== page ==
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Northampton City Council To Vote on Liquor Licenses

If approved, a proposal to add seven full liquor licenses will be sent to the state legislature 

By Dusty Christensen

NORTHAMPTON — The City Council will decide Thursday evening whether to increase the number of all-alcohol liquor licenses the city can offer to entertainment venues and restaurants.

Currently, Northampton only has 32 all-liquor licenses, all of which are spoken for. State law sets a quota on the amount of those licenses that a municipality can issue based on its size. Mayor Gina-Louise Sciarra has put forward a proposal to add seven “above-quota” licenses in the city, allowing more establishments to serve a full range of alcoholic drinks.

“Now more than ever we’re hearing from existing, and also hopeful restaurateurs, that to be able to make it they really feel like an all-alcohol license is necessary,” Sciarra said at a Community Resources Committee meeting on Feb. 8.

If passed in the City Council on Thursday, the proposal would then head to the state Legislature, which would have to approve it. 

Liquor licenses have been the subject of controversy and contention in Northampton for years.

Most of the city’s liquor licenses can be sold by establishments and have previously drawn as much as six figures during auctions. In 2018, La Veracruzana bought its license for $62,259 from PeoplesBank. 

But after the COVID-19 pandemic began, they’ve gone for less, according to numbers that Sciarra’s office provided. In 2021, Majestic bought one from the The World War II Club for $20,000, NoHo Social LLC purchased one from Pine Grove Golf Club for $16,000 and Highbrow paid Bistro Les Gras $25,000 for its license. Last year, Tellus purchased the license that Patria gave up for $36,000.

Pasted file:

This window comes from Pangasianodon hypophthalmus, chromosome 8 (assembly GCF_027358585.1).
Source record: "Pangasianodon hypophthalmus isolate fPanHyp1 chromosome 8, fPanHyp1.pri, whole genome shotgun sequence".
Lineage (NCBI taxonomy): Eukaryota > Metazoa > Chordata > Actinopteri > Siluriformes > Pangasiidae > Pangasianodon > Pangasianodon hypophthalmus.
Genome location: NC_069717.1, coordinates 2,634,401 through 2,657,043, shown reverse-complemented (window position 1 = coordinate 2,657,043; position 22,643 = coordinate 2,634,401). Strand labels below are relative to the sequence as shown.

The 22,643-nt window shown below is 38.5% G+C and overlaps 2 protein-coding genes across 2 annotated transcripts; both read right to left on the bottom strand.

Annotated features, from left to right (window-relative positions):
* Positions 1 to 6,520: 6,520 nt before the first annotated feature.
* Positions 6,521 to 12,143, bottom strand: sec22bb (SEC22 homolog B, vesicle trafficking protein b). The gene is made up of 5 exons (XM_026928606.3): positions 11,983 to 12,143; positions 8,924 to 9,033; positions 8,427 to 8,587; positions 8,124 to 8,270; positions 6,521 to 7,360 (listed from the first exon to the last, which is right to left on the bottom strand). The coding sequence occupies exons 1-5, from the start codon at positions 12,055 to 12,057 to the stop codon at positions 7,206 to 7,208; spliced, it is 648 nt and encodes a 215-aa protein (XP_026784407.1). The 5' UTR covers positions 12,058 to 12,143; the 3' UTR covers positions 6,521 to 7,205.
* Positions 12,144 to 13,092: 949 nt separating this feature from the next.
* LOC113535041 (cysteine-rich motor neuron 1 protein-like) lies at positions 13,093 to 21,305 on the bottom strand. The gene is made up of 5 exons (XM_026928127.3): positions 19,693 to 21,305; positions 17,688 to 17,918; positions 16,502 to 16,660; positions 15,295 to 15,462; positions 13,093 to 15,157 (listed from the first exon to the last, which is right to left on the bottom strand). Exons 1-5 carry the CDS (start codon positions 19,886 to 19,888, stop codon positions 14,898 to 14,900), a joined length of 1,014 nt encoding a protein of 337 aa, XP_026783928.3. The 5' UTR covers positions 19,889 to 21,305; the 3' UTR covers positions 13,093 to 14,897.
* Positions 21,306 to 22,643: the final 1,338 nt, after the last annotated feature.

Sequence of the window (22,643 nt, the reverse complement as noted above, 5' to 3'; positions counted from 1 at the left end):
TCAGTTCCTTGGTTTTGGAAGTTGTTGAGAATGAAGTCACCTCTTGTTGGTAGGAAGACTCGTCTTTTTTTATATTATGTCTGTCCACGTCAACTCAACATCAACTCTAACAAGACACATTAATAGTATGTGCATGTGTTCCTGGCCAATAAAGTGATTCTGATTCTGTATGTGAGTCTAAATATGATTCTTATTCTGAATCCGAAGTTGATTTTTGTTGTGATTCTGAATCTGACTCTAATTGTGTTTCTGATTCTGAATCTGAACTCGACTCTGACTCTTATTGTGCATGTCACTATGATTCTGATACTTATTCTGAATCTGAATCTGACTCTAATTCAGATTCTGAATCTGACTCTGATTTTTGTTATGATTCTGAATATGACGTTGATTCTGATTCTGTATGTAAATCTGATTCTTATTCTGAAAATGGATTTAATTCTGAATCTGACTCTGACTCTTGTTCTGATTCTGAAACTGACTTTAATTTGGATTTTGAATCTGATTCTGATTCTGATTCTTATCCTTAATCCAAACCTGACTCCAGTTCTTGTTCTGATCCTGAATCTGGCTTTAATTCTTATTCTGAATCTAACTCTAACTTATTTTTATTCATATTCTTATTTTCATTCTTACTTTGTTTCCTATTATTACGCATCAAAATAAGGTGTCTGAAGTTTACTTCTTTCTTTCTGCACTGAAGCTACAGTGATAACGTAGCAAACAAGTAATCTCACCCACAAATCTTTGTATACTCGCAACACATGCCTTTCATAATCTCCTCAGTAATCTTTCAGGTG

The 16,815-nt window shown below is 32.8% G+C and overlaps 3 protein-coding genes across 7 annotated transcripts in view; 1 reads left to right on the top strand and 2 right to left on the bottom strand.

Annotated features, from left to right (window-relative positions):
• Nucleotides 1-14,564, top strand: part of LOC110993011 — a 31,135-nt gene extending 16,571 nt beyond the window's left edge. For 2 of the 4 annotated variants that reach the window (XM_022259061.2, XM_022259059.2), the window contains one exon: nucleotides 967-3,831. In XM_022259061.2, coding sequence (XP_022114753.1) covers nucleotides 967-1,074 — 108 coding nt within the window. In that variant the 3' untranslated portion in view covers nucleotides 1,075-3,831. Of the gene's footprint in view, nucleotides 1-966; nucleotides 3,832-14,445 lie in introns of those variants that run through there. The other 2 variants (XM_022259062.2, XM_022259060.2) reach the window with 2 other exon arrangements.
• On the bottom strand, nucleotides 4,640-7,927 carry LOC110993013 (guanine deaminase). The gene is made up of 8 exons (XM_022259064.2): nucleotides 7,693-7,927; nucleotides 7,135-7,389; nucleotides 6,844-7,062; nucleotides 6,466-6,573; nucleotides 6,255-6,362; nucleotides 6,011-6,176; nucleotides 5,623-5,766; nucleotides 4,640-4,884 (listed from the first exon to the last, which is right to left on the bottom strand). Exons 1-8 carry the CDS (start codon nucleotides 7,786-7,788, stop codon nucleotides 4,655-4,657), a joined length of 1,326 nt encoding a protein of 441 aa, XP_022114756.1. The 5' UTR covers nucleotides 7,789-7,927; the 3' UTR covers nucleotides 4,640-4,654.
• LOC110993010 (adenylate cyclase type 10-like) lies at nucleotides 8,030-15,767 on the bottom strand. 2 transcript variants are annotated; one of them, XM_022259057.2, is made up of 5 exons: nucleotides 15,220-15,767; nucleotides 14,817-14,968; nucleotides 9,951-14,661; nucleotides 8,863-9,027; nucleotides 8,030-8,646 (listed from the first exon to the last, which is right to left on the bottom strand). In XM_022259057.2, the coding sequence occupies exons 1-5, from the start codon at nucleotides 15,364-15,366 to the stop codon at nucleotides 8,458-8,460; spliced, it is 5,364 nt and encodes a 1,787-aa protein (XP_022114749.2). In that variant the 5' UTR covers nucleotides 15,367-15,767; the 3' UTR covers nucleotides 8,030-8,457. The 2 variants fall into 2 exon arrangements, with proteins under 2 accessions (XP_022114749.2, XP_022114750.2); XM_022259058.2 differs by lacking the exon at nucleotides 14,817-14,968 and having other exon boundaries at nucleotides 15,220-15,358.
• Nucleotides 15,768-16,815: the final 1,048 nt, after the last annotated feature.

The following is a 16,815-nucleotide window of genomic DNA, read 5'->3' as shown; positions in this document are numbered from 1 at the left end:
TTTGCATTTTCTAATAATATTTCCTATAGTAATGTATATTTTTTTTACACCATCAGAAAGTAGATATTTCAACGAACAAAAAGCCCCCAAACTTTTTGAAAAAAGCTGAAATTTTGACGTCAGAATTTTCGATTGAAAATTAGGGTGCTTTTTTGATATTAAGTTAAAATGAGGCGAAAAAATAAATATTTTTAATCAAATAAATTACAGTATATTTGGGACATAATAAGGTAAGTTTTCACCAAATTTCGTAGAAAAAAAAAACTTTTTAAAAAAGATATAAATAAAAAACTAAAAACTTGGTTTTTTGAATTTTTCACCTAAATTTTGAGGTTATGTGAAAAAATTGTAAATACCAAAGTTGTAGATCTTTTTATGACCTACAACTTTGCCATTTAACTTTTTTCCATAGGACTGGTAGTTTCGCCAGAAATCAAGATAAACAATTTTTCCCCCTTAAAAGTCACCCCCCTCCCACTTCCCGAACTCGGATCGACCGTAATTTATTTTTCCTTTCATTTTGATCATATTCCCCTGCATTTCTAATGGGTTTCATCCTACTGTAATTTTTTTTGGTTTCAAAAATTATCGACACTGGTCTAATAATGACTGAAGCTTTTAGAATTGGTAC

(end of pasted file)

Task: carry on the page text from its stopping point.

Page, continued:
The city’s License Commission has also previously had to revoke licenses when businesses were accused of sitting on them. 

That was the case in 2014, when the commission revoked a liquor license owned by businessman Eric Suher that was sitting idle for five years. The city eventually sued him to get it back.

In 2016, state legislation increased the number of all-alcohol licenses the city has by four. Those licenses revert back to the city when an establishment closes, which would also happen with the seven licenses Sciarra now wants to add.

“The goal here is to not make this have value in the secondary market, to not add these licenses to that undesirable creation of a financial institution that does not benefit the residents of Northampton by making these return to the city the second they close,” Sciarra’s chief of staff, Alan Wolf, told councilors at the Feb. 8 Community Resources meeting.

Those licenses are not sold but given out based on a lottery. 

In January, one of those lotteries took place when the license previously held by Sylvester’s Restaurant came up for grabs after the restaurant closed last year. Paul and Elizabeth’s ultimately won the license, leaving three other businesses — The Dirty Truth, Teapot and Jake’s — empty-handed.

“There is so much interest in the spirits industry that it is something that is very valuable for any bar or restaurant to be serving,” Dirty Truth owner Kyle Anderson told the Community Resources committee, supporting the increase in all-alcohol licenses.

At that meeting, councilors by a unanimous vote passed the proposal back to the full City Council favorably after hearing from several business owners.

Wolf read a letter from hopeful restaurateur Polly Normand, who said she wanted to open a restaurant downtown last fall but said she couldn’t make the finances work without an all-alcohol license. She said that liquor has the best profit margin in the restaurant industry, it has the longest shelf life and is the least labor intensive part of the business.

Not everyone was in support of the proposal, however. 

City resident Heather Warner, who was previously the coalition manager for Strategic Planning Initiative for Families and Youth, or SPIFFY, said that the amount of alcohol establishments is linked to increased alcohol consumption. She noted that the City Council just limited the number of cannabis shops in the city for that very reason. 

“I really appreciate that everyone cares about downtown and I just wish we could get more creative about how to make a vibrant downtown that doesn’t just include substances,” Warner said.

The City Council meets Thursday, Feb. 16 at 7 p.m.

Dusty Christensen is an independent investigative reporter based in western Massachusetts. He can be reached at Follow him on Twitter: @dustyc123.

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